Does COVID-19 change the way you restructure your business?
COVID-19 has wreaked havoc on many businesses, some of which must now contemplate cost cutting measures in order to keep their business afloat. So, what do employers need to think about if they propose a restructure? Has COVID-19 changed the rules?
The short answer is no. COVID-19 in itself is not an excuse for an employer to carry out a restructure, short of the minimum requirements. The situation many employers currently find themselves in is unprecedented and difficult. However, COVID-19 has not changed any of the normal legal obligations.
Redundancy, as with any other type of dismissal, can be challenged by an employee through the personal grievance process. If a personal grievance is raised, an employer will need to demonstrate that the reasons for the restructure were based on genuine commercial grounds, and that the process of implementation was what a fair and reasonable employer could have done in all the circumstances.
An employer must be able to explain the reasons for the restructuring in clear, practical terms, both to affected employees and to the Employment Relations Authority or Employment Court.
Following a fair and reasonable process is as equally important as having genuine, substantive business reasons for the restructure. Even if the restructuring is substantively justified, procedural defects alone can make a dismissal unfair.
During consultation, the focus should be on genuine consultation, the provision of precise information and maintaining an open mind.
Restructures can be difficult to get right and should be tailored to the individual circumstances. We recommend seeking specific advice if you are undertaking a restructuring process.
- The first step should always be to consult the relevant employment agreements or policies to see whether there is a restructuring procedure which you are obliged to follow.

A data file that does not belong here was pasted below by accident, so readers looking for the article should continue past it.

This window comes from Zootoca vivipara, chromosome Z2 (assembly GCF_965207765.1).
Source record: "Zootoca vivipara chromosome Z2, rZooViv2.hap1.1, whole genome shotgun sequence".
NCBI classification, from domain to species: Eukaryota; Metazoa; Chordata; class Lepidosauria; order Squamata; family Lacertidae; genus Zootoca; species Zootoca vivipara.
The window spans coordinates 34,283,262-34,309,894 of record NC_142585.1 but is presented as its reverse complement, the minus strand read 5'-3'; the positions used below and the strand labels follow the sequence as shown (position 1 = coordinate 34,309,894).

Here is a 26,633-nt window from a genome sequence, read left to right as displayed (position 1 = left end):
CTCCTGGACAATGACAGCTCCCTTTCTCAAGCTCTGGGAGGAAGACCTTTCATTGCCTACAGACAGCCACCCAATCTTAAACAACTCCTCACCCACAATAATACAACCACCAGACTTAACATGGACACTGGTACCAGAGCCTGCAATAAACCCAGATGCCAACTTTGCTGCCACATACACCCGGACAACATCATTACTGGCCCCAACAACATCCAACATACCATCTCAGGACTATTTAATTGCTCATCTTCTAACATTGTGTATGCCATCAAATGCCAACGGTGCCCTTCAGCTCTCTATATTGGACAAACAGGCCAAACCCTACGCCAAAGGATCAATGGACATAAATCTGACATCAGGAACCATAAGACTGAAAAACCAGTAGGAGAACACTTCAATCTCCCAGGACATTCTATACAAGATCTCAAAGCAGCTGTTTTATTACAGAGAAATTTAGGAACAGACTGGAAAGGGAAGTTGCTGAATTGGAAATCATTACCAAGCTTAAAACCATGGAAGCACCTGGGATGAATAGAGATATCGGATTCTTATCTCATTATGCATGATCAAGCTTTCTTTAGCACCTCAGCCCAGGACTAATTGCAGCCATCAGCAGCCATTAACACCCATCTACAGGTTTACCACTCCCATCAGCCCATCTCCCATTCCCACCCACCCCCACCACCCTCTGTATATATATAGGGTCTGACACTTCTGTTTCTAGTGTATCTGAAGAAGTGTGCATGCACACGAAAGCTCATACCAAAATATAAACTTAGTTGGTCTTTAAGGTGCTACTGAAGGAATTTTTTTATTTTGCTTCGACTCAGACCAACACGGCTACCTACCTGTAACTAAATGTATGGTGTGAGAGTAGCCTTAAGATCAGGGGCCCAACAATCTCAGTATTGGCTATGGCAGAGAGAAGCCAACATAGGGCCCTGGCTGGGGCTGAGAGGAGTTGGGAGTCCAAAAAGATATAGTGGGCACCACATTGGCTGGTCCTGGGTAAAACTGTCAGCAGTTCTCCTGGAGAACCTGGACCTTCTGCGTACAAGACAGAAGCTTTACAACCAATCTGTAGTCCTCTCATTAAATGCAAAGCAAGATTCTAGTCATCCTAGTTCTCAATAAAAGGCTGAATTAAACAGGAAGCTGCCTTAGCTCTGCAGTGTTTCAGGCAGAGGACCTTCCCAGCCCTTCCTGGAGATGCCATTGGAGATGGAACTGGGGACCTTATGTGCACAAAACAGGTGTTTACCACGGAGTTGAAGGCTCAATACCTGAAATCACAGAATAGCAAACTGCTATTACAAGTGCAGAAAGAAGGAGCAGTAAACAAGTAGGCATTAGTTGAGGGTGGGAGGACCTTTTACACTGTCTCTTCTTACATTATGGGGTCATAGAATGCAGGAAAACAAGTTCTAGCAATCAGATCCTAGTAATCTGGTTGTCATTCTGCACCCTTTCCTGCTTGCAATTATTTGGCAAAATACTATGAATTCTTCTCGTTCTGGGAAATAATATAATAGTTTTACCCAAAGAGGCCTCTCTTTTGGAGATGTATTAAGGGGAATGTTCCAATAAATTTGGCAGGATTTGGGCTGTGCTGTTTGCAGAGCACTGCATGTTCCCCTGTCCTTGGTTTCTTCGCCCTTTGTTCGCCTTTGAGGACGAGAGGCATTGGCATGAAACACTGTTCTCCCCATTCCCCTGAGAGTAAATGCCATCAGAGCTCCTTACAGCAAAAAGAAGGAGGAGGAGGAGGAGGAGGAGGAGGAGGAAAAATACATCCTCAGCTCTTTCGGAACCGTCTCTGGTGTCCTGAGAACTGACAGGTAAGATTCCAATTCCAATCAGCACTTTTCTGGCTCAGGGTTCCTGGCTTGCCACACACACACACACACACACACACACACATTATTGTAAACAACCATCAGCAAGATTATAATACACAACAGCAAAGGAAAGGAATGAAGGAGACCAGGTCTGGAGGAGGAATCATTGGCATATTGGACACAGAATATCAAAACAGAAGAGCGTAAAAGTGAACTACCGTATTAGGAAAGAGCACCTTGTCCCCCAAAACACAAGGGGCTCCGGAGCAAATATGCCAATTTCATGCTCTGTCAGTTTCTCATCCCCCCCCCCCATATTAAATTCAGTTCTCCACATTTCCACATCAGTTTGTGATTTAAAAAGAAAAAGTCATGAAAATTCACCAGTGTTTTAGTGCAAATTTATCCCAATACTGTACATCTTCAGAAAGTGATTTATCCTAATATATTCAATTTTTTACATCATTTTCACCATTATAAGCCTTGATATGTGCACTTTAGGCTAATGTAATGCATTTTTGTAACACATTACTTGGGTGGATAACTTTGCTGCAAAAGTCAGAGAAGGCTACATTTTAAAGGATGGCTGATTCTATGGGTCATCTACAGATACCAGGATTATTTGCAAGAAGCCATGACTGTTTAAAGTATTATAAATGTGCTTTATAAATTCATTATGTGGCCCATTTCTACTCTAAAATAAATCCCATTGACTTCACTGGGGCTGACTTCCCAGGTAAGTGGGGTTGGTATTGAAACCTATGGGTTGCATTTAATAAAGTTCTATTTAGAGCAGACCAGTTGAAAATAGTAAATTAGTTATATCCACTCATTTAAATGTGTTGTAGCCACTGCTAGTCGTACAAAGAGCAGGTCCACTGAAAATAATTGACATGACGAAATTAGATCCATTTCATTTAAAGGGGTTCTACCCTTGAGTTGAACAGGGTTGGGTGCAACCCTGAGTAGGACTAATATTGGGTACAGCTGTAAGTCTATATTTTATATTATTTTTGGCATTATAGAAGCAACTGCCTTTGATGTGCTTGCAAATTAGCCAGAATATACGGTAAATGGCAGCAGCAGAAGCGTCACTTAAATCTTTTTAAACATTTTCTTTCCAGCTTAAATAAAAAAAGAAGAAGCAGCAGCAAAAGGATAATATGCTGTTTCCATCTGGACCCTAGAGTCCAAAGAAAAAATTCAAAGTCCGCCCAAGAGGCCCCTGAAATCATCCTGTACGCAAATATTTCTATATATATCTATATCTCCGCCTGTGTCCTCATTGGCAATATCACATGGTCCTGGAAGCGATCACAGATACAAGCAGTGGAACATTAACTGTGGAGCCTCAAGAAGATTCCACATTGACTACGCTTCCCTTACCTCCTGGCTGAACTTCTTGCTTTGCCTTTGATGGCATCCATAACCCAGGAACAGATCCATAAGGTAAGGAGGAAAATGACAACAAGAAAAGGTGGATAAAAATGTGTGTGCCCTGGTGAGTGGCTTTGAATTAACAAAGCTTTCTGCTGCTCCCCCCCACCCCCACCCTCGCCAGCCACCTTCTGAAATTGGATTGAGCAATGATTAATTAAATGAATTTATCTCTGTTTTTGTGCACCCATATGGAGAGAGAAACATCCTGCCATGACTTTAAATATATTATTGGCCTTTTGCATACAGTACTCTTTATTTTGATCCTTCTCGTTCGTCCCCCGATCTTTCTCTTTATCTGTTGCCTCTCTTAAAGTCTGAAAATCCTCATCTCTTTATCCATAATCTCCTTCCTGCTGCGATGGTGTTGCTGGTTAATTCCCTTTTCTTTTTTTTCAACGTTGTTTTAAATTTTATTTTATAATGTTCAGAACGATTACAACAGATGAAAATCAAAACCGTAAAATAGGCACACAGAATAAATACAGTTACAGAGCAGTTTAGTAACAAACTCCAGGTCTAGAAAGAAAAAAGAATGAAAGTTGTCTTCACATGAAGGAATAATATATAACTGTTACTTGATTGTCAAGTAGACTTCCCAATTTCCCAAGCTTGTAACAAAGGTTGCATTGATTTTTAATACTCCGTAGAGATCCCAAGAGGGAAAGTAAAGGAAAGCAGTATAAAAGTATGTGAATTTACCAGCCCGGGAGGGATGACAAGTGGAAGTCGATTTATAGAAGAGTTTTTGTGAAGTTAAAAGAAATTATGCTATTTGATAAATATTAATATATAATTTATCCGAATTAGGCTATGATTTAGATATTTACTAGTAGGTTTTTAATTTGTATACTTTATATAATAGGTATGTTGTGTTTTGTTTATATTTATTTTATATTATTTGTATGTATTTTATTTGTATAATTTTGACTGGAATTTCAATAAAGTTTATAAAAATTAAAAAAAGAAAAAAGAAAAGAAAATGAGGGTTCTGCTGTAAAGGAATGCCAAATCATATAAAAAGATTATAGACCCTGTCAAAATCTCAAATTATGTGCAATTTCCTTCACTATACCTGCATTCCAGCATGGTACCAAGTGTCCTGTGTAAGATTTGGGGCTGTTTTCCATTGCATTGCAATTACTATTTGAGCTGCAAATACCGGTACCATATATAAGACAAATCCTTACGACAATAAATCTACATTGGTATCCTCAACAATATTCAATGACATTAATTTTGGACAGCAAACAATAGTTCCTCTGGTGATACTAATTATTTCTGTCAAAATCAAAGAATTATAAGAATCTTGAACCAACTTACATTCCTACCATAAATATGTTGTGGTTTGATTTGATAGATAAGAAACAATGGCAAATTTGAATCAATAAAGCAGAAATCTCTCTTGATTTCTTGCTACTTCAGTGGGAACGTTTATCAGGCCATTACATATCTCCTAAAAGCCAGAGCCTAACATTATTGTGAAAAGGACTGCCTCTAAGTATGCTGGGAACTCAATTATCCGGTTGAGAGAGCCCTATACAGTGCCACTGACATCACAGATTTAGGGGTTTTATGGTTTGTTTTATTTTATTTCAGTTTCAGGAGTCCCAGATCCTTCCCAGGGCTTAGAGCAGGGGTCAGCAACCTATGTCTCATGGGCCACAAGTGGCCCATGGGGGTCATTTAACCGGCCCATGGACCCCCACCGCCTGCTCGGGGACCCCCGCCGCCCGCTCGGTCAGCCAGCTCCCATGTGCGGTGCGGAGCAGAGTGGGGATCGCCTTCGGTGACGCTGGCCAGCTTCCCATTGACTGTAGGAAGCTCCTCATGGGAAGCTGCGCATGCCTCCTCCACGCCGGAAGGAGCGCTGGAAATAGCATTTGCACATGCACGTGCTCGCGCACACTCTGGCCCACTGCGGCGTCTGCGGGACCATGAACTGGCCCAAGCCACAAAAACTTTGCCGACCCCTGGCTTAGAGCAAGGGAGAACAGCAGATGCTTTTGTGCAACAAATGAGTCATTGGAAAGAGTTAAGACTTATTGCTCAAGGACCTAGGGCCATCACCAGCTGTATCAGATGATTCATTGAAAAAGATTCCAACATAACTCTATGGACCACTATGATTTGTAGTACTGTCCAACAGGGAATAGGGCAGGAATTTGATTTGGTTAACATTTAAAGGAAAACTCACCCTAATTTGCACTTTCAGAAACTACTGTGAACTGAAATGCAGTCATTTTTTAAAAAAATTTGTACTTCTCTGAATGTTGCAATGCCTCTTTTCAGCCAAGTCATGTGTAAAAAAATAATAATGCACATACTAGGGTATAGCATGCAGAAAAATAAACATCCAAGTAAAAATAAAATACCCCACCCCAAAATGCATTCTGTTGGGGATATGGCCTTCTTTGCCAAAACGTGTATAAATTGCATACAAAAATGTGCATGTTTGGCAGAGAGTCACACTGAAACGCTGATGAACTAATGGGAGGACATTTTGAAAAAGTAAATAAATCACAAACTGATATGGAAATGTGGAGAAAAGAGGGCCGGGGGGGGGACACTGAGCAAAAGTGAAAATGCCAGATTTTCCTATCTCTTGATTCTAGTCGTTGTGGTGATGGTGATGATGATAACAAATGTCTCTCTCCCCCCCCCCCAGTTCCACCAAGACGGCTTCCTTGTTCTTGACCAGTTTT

- Keep in mind that you are proposing to make the position redundant, not the person. Remember this when drafting the proposal documentation and holding consultation meetings.
- While consultation meetings should be in person as far as possible, during the COVID-19 lockdowns consultation meetings held via video-conferencing technology may have been acceptable.
- Give your employees sufficient time to consider the proposal and, after the consultation meetings, to give feedback. Genuinely consider all points raised by your employees and respond to their feedback in detail and in writing.
- A fair and reasonable process must be used in deciding on a selection criteria. This could include employment length, performance, skills, experience and so on. Clearly communicate the proposed criteria, and ensure you give your employees an opportunity to comment on it and later to comment on their preliminary placing in the selection exercise.
- You must consider redeployment for each redundant employee. For some businesses (particularly smaller ones or those with highly specialised roles) it will be obvious from the outset that there are no redeployment options readily available. Employers can be up front about this, but you must allow your employees to give their feedback on this and whether they are able to identify any redeployment options.
- If your employees are vulnerable employees under the Employment Relations Act 2000 further considerations are required. Please get in touch with us for advice on this point.
- Consider the up-front cost of redundancies, which include the notice period in the employees’ employment agreements and their accrued annual leave balances.
There will always be risks associated with redundancies where alternatives are not first explored and exhausted where available. Even in such economically turbulent times, redundancies which are challenged will be carefully scrutinised and the justification for those redundancies reviewed.
For more information, or for specialist advice on any employment issues, please contact a member of our employment team.
Disclaimer: the content of this article is general in nature and not intended as a substitute for specific professional advice on any matter and should not be relied upon for that purpose.